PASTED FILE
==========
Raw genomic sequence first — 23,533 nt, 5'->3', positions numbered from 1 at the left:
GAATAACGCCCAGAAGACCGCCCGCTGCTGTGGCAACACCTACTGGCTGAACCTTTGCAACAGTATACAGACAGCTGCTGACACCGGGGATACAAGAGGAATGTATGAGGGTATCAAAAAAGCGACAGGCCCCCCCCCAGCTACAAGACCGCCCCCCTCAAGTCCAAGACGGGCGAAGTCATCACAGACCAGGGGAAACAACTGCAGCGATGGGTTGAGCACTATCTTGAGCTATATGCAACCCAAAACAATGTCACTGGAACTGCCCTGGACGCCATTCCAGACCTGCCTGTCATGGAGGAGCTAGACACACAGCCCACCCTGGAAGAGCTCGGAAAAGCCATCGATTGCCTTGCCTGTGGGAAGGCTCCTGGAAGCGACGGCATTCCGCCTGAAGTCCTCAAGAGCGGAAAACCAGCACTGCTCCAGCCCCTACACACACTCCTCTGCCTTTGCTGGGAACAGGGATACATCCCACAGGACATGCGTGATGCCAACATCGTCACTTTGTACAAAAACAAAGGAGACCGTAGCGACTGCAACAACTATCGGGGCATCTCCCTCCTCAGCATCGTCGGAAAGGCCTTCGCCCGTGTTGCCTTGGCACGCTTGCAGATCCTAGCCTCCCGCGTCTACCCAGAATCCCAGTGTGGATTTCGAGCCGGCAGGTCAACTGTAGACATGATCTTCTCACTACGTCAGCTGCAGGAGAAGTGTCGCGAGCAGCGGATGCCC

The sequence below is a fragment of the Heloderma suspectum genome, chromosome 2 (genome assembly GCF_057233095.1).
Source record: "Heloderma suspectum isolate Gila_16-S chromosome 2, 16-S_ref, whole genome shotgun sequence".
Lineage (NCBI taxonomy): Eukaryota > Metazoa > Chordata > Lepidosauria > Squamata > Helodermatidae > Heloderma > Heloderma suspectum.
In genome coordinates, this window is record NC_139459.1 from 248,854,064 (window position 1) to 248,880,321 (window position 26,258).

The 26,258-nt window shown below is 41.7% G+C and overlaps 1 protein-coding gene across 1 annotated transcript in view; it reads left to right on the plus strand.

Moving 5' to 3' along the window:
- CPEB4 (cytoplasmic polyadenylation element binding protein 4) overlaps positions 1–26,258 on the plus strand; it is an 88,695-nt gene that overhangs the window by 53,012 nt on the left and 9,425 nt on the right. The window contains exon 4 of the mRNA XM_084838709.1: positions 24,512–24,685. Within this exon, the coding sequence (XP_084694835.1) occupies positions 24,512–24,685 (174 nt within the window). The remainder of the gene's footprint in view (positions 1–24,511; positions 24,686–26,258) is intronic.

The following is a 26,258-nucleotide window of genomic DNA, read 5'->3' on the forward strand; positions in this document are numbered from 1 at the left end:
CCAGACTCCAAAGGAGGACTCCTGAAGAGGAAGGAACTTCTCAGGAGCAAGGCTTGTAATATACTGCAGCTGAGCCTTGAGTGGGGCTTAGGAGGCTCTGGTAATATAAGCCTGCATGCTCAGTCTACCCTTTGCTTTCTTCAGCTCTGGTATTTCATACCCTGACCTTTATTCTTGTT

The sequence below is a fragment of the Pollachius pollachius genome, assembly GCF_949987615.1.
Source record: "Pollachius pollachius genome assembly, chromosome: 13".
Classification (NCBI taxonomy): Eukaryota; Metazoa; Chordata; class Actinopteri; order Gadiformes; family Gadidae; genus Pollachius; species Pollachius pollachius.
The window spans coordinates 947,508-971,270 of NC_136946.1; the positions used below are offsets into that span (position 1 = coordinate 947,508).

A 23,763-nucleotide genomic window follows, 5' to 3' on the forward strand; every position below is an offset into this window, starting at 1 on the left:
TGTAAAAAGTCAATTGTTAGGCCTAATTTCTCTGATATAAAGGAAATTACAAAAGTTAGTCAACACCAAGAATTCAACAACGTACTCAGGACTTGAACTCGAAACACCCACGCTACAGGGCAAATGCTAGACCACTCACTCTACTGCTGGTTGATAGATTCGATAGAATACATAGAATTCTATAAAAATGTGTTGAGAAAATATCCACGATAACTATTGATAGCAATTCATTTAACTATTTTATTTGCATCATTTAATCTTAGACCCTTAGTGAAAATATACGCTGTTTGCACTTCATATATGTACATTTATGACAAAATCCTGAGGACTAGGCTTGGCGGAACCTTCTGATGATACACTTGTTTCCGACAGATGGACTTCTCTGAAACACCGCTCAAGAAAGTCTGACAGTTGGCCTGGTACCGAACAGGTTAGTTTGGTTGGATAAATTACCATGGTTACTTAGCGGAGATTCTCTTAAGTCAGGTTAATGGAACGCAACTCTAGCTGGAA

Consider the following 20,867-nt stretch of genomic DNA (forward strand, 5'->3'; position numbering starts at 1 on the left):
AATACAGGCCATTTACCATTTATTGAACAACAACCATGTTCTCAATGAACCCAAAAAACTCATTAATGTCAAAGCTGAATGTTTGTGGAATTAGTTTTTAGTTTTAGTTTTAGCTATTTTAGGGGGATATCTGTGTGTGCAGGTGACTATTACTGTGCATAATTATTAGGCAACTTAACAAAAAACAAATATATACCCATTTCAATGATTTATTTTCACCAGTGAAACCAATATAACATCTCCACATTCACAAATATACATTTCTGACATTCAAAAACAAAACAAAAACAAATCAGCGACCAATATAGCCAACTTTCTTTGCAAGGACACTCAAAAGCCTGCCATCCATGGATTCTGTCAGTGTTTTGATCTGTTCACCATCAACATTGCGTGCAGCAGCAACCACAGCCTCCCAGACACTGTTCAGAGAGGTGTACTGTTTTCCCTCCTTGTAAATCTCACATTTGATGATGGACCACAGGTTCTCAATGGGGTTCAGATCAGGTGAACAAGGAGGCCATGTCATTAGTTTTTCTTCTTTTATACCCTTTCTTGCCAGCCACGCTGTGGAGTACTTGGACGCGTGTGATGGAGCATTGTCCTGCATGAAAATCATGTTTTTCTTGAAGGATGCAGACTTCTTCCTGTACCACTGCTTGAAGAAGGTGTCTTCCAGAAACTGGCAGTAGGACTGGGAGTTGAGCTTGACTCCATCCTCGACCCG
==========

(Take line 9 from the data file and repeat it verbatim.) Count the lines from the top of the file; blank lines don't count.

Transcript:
- CPEB4 (cytoplasmic polyadenylation element binding protein 4) overlaps positions 1–26,258 on the plus strand; it is an 88,695-nt gene that overhangs the window by 53,012 nt on the left and 9,425 nt on the right. The window contains exon 4 of the mRNA XM_084838709.1: positions 24,512–24,685. Within this exon, the coding sequence (XP_084694835.1) occupies positions 24,512–24,685 (174 nt within the window). The remainder of the gene's footprint in view (positions 1–24,511; positions 24,686–26,258) is intronic.